In this article, I will present a simple source code allowing you to digitally sign a PDF document and modify its metadata. I will use the excellent and free port of iText library: iTextSharp that can be downloaded here. You'll need Visual Studio 2005 to be able to open and build the project.
If you don’t know what digital signatures are or how they work, you can go here or here, or simply ask Google
iTextSharp provides a lot of interesting features to create and manipulate PDF documents, but in this article, we will only use digital signature functions. I will also use some function to manipulate PKCS#12 certificates; the only thing you need to know here is that our digital signature will use a private key extracted from a PKCS#12 certificate.
So the first thing you have to do is to install a certificate on your browser. If you don’t have one, you can install the demo certificate from here. Then, extract the PKCS#12 certificate as described below:
- Open Internet Explorer and click on Tools, then Internet Options.
- Go to the 'Content' tab and click 'Certificates'.
- Choose a certificate from the list and click Export.
- Follow the wizard, and when asked, choose to include private key with the extracted certificate.
- Enter a password when prompted (don't give an empty one!!!)
You are now ready to use the code provided in this article. Using the signature example:
- Compile and run the example.
- Browse to the PDF source file you want to sign.
- Browse and choose a destination PDF file.
- Add/modify the PDF meta data if you want.
- Browse to the certificate (the .pfx file) you just extracted and choose it.
- Give the password you used to extract the certificate.
- Add signature information if needed (reason, contact, and location).
- Click the Sign button.
In the debug box, you’ll see the operation’s progress. If everything goes well, open your explorer and browse to the location you entered for the target file, open this file with Adobe Acrobat reader, and your document is signed! =).
Now, how will all this work?
In the source code provided with this article, I wrote a library called PDFSigner. It’s a helper package that uses iTextSharp and doed everything you need for digital signatures. It contains three classes:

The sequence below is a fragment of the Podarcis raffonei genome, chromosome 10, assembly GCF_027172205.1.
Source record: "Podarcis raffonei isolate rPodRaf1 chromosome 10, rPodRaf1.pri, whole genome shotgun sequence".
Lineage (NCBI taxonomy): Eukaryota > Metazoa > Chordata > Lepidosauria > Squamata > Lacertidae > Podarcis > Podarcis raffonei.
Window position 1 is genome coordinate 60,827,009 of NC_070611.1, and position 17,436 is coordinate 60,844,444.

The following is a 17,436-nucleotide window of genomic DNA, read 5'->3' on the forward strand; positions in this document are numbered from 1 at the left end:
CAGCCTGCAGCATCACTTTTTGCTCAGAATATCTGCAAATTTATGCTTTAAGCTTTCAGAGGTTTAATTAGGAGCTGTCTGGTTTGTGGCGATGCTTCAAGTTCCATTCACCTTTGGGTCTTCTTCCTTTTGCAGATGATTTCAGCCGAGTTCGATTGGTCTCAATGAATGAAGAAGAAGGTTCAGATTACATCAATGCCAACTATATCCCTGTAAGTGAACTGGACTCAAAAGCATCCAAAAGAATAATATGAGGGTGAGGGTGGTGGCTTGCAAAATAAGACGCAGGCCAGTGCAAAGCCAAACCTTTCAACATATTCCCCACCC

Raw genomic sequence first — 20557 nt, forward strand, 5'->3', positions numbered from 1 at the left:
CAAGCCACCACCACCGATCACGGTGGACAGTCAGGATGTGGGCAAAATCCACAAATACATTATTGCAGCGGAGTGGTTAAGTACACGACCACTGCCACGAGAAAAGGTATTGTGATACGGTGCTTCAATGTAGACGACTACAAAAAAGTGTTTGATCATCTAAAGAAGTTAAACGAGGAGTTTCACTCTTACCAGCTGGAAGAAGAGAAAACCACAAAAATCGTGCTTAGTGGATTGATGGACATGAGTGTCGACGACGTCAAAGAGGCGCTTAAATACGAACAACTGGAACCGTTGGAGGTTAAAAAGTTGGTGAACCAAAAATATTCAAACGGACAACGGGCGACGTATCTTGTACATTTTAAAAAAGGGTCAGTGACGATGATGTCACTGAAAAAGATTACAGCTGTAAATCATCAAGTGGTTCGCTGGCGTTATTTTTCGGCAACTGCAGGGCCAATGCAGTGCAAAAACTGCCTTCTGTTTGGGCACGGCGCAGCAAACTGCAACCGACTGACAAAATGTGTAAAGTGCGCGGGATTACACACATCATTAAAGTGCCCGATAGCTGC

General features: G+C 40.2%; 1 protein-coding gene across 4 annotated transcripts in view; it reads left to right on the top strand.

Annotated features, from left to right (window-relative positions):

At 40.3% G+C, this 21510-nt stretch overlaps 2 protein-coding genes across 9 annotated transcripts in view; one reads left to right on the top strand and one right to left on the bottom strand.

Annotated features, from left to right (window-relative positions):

Cert: this class is used to hold a certificate and extract the needed information for the signature; the most important method in this class is
processCert (will be explained below).
MetaData: holds the PDF metadata.
PDFSigner: the construction of this class takes a
Cert object and, if needed, a
MetaData object. The most important method here is the
Sign method (will be explained below).
private void processCert()
string alias = null;
pk12 = new PKCS12Store(new FileStream(this.Path, FileMode.Open,
IEnumerator i = pk12.aliases();
alias = ((string)i.Current);
this.akp = pk12.getKey(alias).getKey();
X509CertificateEntry ce = pk12.getCertificateChain(alias);
this.chain = new org.bouncycastle.x509.X509Certificate[ce.Length];
for (int k = 0; k < ce.Length; ++k)
chain[k] = ce[k].getCertificate();
This method reads the certificate and iterates through its entries to find the private key entry, then extracts it. It also construct the certificate's chain if available.
public void Sign(string SigReason, string SigContact, string SigLocation, bool visible)
PdfReader reader = new PdfReader(this.inputPDF);
PdfStamper st = PdfStamper.CreateSignature(reader,
new FileStream(this.outputPDF, FileMode.Create, FileAccess.Write), '\0', null, true);
new FileStream(this.outputPDF, FileMode.Create, FileAccess.Write), '\0');
st.MoreInfo = this.metadata.getMetaData();
st.XmpMetadata = this.metadata.getStreamedMetaData();
PdfSignatureAppearance sap = st.SignatureAppearance;
sap.SetCrypto(this.myCert.Akp, this.myCert.Chain, null,
sap.Reason = SigReason;
sap.Contact = SigContact;
sap.Location = SigLocation;
sap.SetVisibleSignature(new iTextSharp.text.Rectangle(100, 100, 250, 150), 1, null);
This function reads the content of a given PDF, then it uses the read data to create a new PDF using PDFStamper. PDFStamper is a PDF Writer that can sign PDF documents. The signature appearance can be configured so you can add a reason, a contact, and a location attribute to the signature. The
SetCrypto method allows us to sign the document using the private key and chain certificate we extracted from the certificate file. And finally,
SetVisibleSignature is used if you need to add a visible signature to the document. PDFReader, PDFStamper and PdfSignatureAppearance are provided by the iTextSharp library.
Well, that’s all for now I hope that you found my first article useful … If you have any questions or have any problems to build/run this example, don’t hesitate to post a comment.